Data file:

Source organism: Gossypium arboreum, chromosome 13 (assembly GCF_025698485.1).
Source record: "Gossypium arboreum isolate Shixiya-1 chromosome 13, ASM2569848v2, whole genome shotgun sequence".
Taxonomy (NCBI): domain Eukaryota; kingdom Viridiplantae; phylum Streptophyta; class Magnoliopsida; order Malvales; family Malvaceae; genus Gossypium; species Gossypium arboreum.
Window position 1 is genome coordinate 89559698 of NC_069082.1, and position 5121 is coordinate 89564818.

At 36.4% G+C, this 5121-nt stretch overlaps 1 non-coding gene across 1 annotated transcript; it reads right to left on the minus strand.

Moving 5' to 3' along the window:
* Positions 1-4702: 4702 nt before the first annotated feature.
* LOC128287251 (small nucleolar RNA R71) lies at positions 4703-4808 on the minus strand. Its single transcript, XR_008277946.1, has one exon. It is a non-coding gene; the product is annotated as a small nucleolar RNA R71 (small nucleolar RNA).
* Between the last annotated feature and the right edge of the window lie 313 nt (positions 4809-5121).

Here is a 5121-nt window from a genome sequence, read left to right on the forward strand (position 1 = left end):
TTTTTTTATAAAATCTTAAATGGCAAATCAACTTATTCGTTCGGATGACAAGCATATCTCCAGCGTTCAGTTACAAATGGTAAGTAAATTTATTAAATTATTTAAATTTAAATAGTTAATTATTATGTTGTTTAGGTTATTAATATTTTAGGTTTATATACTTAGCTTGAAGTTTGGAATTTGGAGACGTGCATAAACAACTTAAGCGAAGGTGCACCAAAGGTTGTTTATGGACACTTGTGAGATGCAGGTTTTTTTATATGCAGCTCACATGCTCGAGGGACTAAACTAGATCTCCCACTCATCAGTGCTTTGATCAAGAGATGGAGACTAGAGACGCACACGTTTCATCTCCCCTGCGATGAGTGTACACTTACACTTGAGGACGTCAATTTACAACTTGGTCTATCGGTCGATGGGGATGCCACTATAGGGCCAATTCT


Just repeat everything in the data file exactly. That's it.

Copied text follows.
Source organism: Gossypium arboreum, chromosome 13 (assembly GCF_025698485.1).
Source record: "Gossypium arboreum isolate Shixiya-1 chromosome 13, ASM2569848v2, whole genome shotgun sequence".
Taxonomy (NCBI): domain Eukaryota; kingdom Viridiplantae; phylum Streptophyta; class Magnoliopsida; order Malvales; family Malvaceae; genus Gossypium; species Gossypium arboreum.
Window position 1 is genome coordinate 89559698 of NC_069082.1, and position 5121 is coordinate 89564818.

At 36.4% G+C, this 5121-nt stretch overlaps 1 non-coding gene across 1 annotated transcript; it reads right to left on the minus strand.

Moving 5' to 3' along the window:
* Positions 1-4702: 4702 nt before the first annotated feature.
* LOC128287251 (small nucleolar RNA R71) lies at positions 4703-4808 on the minus strand. Its single transcript, XR_008277946.1, has one exon. It is a non-coding gene; the product is annotated as a small nucleolar RNA R71 (small nucleolar RNA).
* Between the last annotated feature and the right edge of the window lie 313 nt (positions 4809-5121).

Here is a 5121-nt window from a genome sequence, read left to right on the forward strand (position 1 = left end):
TTTTTTTATAAAATCTTAAATGGCAAATCAACTTATTCGTTCGGATGACAAGCATATCTCCAGCGTTCAGTTACAAATGGTAAGTAAATTTATTAAATTATTTAAATTTAAATAGTTAATTATTATGTTGTTTAGGTTATTAATATTTTAGGTTTATATACTTAGCTTGAAGTTTGGAATTTGGAGACGTGCATAAACAACTTAAGCGAAGGTGCACCAAAGGTTGTTTATGGACACTTGTGAGATGCAGGTTTTTTTATATGCAGCTCACATGCTCGAGGGACTAAACTAGATCTCCCACTCATCAGTGCTTTGATCAAGAGATGGAGACTAGAGACGCACACGTTTCATCTCCCCTGCGATGAGTGTACACTTACACTTGAGGACGTCAATTTACAACTTGGTCTATCGGTCGATGGGGATGCCACTATAGGGCCAATTCT